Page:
By Yasin Ebrahim
Investing.com – The U.S. dollar remained near three-year highs on Wednesday, underpinned by better-than-expected economic data. The greenback had a muted reaction to the minutes of the Federal Reserve January meeting, which suggesting interest rates will likely be on hold for a time.
The U.S. dollar index, which measures the greenback against a trade-weighted basket of six major currencies, rose by 0.23% to 99.52, touching its highest level since May 2017.
“With regard to monetary policy beyond this meeting, participants viewed the current stance of policy as likely to remain appropriate for a time … to support sustained expansion of economic activity, strong labor market conditions, and inflation returning to the Committee’s symmetric 2 percent objective,” the minutes showed.
The minutes had a muted impact on the dollar, following U.S. housing and wholesale inflation data that topped economists’ forecasts.
The Commerce Department said Tuesday U.S. homebuilding fell 3.6% to a seasonally adjusted annual rate of about 1.6 million units in January. That was less than economists had expected.
The report also highlighted a sharp 9.2% rise in building permits to a rate of 1.5 million units. That was the highest in nearly 13 years, suggesting the housing market remains on solid footing, underpinned by lower mortgage rates.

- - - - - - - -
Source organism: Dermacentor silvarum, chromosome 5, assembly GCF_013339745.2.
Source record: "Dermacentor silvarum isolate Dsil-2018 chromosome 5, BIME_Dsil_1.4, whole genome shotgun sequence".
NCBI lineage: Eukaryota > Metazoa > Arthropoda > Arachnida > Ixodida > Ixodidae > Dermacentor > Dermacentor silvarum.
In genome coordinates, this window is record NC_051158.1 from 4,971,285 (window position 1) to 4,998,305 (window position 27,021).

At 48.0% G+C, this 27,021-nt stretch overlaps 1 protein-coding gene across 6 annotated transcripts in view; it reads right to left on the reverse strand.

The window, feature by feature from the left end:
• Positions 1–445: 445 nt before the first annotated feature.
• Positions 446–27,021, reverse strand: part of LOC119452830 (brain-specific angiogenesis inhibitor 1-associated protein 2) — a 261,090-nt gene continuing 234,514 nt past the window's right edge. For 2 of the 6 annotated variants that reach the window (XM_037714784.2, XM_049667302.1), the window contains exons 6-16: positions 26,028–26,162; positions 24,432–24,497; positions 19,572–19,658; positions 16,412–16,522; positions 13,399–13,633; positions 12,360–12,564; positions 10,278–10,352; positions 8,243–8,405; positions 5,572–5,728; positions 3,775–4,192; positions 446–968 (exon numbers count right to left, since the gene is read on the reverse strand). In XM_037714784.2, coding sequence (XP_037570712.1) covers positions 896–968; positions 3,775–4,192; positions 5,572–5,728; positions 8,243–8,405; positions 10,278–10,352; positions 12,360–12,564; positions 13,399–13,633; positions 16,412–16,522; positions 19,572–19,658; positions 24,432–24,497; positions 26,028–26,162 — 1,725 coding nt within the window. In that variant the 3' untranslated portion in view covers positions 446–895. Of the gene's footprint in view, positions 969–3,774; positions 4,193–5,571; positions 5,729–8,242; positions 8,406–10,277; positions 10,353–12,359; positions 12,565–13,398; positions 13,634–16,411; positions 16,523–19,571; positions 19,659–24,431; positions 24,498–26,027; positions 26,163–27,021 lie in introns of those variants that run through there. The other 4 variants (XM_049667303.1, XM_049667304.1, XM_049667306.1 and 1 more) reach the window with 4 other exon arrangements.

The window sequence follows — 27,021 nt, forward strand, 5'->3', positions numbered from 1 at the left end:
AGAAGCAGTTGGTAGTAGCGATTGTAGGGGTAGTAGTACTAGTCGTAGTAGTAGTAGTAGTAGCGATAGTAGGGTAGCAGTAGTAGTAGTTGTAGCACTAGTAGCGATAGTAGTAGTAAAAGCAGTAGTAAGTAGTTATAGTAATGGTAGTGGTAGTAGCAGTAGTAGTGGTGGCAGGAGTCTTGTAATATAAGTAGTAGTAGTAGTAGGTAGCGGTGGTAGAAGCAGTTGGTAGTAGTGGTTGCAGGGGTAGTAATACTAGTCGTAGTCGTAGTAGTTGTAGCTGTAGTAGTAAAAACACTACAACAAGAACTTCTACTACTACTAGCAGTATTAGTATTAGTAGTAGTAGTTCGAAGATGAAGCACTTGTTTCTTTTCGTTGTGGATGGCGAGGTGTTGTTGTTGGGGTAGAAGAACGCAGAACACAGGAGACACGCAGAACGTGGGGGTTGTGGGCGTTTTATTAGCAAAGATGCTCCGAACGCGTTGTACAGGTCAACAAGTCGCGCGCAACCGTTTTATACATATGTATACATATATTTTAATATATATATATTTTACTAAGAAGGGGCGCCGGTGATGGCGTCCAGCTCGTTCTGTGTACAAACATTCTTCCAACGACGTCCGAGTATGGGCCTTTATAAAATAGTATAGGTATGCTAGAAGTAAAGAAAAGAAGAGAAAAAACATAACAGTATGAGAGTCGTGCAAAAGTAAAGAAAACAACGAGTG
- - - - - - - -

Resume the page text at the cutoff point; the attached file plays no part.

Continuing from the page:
The Labor Department said its producer price index for final demand increased 0.5% last month, above economists’ forecasts. In the 12 months through January, the PPI rose 2.1%.
The positive economic data helped the dollar rack up gains against the yen, which fell to eight-month lows on easing safe-haven demand amid signs the spread of the coronavirus virus is slowing.
USD/JPY surged 1.50% to Y111.51.
The pound, meanwhile, continued to drift lower, shrugging off better-than-expected U.K. inflation data.
USD/CAD slipped 0.24% to C$1.3226, with the loonie catching a bid on data showing consumer prices rose faster than expected last month.
But the rise in loonie may be short-lived as RBC said the current inflation readings were unlikely to prove “a barrier to the Bank of Canada cutting its benchmark rate to support growth and get the economy back to its potential.”